I am finishing my attic and have just completed laying the OSB subfloor. I plan to use this space as a yoga studio for my wife / guest room for family / playroom for my child. It is directly over my bedroom so I want to make it as quiet as possible so I am planning to put a thick rubber underlayment before I put down a laminate floor. Are there any things to consider when putting the underlayment down? For example, a vapor barrier, an extra underlayment for the laminate flooring, whether it needs to be secured down?

UPDATE: I ended up going with a much thinner underlayment which I installed first. I also purchased the laminate with an underlayment backing adhered to the underside of the laminate which seemed to be equal thickness of the extra underlayment I purchased. The result has been great. There is very very little sound transfer from the floor of the attic to rooms below. I have no practical experience to back this but I would be a little worried the thicker underlayment might make the floor too squishy.

  • What is your insulation above like? I'd be concerned about creating a vapour barrier between two heated spaces (with the rubber underlayment). Either you need two climate control zones to avoid moisture issues between, or else you must make sure you don't get condensation between. Without more details, not sure what else to say, but I bet other posts about basement finishing provide the same issues only inverted. Sep 6, 2015 at 2:39
  • Hey @chris, do you mind giving us a quick update about the results of your install? Was it worth the effort, did it reduce the sound much? I'm thinking about using rubber in the kitchen floor underlay. Thanks!
    – Andrew
    Sep 20, 2016 at 4:18

3 Answers 3


Insulate the new subfloor in the joists below to thwart any condensation issues first, as much R-value as you can get in there. Other than that no, the "underlayment approved laminate" can just sit on the underlayment & you might be able to double or triple the planned underlayment, depending on the laminate manufacturer.

However, Carpet on top of carpet Padding would really be the overall best sound deadening solution & your underlayment doesn't care whether it's penetrated with fasteners.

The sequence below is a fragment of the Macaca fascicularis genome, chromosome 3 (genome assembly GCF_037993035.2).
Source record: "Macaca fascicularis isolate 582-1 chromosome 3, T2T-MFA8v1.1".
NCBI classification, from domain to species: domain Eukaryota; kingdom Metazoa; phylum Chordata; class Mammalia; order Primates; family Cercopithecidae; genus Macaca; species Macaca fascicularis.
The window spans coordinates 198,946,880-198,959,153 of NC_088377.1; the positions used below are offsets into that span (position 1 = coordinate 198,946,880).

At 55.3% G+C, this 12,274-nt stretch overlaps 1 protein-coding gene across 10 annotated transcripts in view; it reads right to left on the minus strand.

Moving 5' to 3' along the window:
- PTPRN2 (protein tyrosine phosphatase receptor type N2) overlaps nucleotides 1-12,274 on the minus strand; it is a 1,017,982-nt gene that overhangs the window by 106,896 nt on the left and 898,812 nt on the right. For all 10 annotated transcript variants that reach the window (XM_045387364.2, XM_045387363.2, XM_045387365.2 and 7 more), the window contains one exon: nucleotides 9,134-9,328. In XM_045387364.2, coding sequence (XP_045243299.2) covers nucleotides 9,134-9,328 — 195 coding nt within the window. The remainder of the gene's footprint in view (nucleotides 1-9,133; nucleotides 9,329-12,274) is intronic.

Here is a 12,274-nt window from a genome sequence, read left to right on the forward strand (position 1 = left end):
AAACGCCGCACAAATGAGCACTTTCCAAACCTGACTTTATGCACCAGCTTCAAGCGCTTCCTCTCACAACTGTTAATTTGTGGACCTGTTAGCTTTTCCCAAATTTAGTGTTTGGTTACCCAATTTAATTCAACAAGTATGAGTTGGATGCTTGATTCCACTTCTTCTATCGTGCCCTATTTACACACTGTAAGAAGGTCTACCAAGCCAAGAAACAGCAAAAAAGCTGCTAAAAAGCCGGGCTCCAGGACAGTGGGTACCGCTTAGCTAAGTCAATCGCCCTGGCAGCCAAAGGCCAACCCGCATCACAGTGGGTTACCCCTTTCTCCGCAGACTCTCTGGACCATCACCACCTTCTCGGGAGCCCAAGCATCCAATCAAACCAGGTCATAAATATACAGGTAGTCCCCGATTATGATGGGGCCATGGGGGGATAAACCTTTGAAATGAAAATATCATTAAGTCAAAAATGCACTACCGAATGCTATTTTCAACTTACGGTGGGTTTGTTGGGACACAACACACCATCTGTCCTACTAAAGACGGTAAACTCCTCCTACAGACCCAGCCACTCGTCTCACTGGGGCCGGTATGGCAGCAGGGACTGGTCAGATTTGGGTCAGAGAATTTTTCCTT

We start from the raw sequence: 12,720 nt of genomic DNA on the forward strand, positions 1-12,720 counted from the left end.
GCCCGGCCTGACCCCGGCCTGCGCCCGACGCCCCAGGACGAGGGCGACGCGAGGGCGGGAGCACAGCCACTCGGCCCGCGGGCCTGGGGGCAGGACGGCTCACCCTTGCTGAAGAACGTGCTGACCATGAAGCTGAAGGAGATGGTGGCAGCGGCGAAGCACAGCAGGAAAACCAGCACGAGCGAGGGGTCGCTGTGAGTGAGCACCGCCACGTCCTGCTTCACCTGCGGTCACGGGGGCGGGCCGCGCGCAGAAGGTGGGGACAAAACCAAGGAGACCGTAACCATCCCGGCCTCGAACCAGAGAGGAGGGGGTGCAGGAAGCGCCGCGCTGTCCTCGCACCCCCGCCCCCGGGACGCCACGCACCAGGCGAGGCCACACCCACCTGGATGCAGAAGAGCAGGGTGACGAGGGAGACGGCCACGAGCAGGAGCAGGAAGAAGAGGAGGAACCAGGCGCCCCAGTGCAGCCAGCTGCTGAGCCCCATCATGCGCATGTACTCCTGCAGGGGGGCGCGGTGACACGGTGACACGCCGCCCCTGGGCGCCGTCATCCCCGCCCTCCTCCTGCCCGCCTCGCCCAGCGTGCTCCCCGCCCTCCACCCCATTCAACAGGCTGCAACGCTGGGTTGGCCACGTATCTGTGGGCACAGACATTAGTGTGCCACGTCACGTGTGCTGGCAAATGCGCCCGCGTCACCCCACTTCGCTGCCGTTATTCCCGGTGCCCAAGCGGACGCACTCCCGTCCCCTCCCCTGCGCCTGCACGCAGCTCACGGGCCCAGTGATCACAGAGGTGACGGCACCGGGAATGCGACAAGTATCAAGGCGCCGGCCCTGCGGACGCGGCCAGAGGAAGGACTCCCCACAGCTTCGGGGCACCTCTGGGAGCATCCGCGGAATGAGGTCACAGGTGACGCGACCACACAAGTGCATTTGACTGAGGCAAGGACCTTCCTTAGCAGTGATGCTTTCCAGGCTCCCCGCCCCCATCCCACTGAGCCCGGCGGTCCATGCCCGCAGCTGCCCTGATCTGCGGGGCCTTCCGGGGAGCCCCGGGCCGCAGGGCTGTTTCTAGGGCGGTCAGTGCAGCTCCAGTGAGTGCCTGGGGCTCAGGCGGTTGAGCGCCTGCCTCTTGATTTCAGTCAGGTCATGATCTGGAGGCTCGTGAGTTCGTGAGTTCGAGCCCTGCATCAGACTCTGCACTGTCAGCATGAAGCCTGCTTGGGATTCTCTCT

You could use Cork as a deadening agent or finished product, use it as a deadening agent and it would prevent any off gas issues.

As Iggy said, you would want to insulate the joist bay's, however I don't think you want to pack them tight. If you pack a bay tight with insulation the sound waves use it as a vehicle and transmit each wave easier, a loose pack with 2"-3" void on top allows the waves to travel then hit a stop much like offset common walls in a condominium. This is also a good time for another look at your bedroom- pipe in for speakers, additional ceiling fan, cans etc.


For sound insulation, there are multiple layers where you can tackle the issue, and the more you do, the better the result:

  • Insulation between the joist bays. No vapor barrier needed since this is for sound, not thermal. This is going to eliminate the high pitched sounds like voices, more than the low thumping of walking that will transmit directly through the joists.
  • The underlayment, I've used homasote in the past, but your rubber product will likely do that job better. I personally wouldn't spend the money here if you're installing carpeting.
  • Finished flooring, carpeting that you can do from above is going to be best, and with a thick carpet pad, you don't really need the additional underlayment. Any kind of hard surface like wood or tile would be the worst option, but is where you'd see some benefit from the underlayment.
  • Sound attenuation channel, aka resilient channel, is probably second to the carpeting, but you'd need to remove the drywall ceiling in the bedroom below, or build a second lower ceiling, to install it. This works by separating the drywall from the joists which are going to transmit the low vibrations (walking, or kids jumping).

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